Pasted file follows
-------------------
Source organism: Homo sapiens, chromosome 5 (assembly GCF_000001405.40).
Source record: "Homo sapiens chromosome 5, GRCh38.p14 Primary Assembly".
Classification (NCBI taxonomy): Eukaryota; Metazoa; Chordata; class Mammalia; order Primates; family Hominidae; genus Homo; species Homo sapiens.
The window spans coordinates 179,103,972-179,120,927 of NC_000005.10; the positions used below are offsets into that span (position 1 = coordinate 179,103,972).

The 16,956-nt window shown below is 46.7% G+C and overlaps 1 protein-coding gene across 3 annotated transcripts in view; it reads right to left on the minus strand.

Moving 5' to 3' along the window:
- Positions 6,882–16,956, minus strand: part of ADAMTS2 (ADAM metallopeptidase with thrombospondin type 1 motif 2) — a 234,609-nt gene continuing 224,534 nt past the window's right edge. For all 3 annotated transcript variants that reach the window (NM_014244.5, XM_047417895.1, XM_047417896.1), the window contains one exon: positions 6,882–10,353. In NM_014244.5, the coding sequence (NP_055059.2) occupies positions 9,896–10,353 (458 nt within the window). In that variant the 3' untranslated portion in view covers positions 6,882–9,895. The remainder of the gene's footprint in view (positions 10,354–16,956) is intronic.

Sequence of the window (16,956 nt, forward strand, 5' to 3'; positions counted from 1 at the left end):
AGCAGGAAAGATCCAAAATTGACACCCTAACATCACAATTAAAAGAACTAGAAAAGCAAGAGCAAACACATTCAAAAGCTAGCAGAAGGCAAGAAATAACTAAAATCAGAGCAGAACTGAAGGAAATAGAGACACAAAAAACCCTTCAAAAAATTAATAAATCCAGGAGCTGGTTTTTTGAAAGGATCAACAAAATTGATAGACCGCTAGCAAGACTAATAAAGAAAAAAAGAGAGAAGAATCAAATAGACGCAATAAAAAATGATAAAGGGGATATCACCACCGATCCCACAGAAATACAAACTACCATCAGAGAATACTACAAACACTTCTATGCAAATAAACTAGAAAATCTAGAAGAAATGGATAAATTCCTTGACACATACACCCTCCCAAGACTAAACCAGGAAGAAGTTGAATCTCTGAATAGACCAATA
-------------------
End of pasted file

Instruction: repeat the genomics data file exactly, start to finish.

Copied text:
Source organism: Homo sapiens, chromosome 5 (assembly GCF_000001405.40).
Source record: "Homo sapiens chromosome 5, GRCh38.p14 Primary Assembly".
Classification (NCBI taxonomy): Eukaryota; Metazoa; Chordata; class Mammalia; order Primates; family Hominidae; genus Homo; species Homo sapiens.
The window spans coordinates 179,103,972-179,120,927 of NC_000005.10; the positions used below are offsets into that span (position 1 = coordinate 179,103,972).

The 16,956-nt window shown below is 46.7% G+C and overlaps 1 protein-coding gene across 3 annotated transcripts in view; it reads right to left on the minus strand.

Moving 5' to 3' along the window:
- Positions 6,882–16,956, minus strand: part of ADAMTS2 (ADAM metallopeptidase with thrombospondin type 1 motif 2) — a 234,609-nt gene continuing 224,534 nt past the window's right edge. For all 3 annotated transcript variants that reach the window (NM_014244.5, XM_047417895.1, XM_047417896.1), the window contains one exon: positions 6,882–10,353. In NM_014244.5, the coding sequence (NP_055059.2) occupies positions 9,896–10,353 (458 nt within the window). In that variant the 3' untranslated portion in view covers positions 6,882–9,895. The remainder of the gene's footprint in view (positions 10,354–16,956) is intronic.

Sequence of the window (16,956 nt, forward strand, 5' to 3'; positions counted from 1 at the left end):
AGCAGGAAAGATCCAAAATTGACACCCTAACATCACAATTAAAAGAACTAGAAAAGCAAGAGCAAACACATTCAAAAGCTAGCAGAAGGCAAGAAATAACTAAAATCAGAGCAGAACTGAAGGAAATAGAGACACAAAAAACCCTTCAAAAAATTAATAAATCCAGGAGCTGGTTTTTTGAAAGGATCAACAAAATTGATAGACCGCTAGCAAGACTAATAAAGAAAAAAAGAGAGAAGAATCAAATAGACGCAATAAAAAATGATAAAGGGGATATCACCACCGATCCCACAGAAATACAAACTACCATCAGAGAATACTACAAACACTTCTATGCAAATAAACTAGAAAATCTAGAAGAAATGGATAAATTCCTTGACACATACACCCTCCCAAGACTAAACCAGGAAGAAGTTGAATCTCTGAATAGACCAATA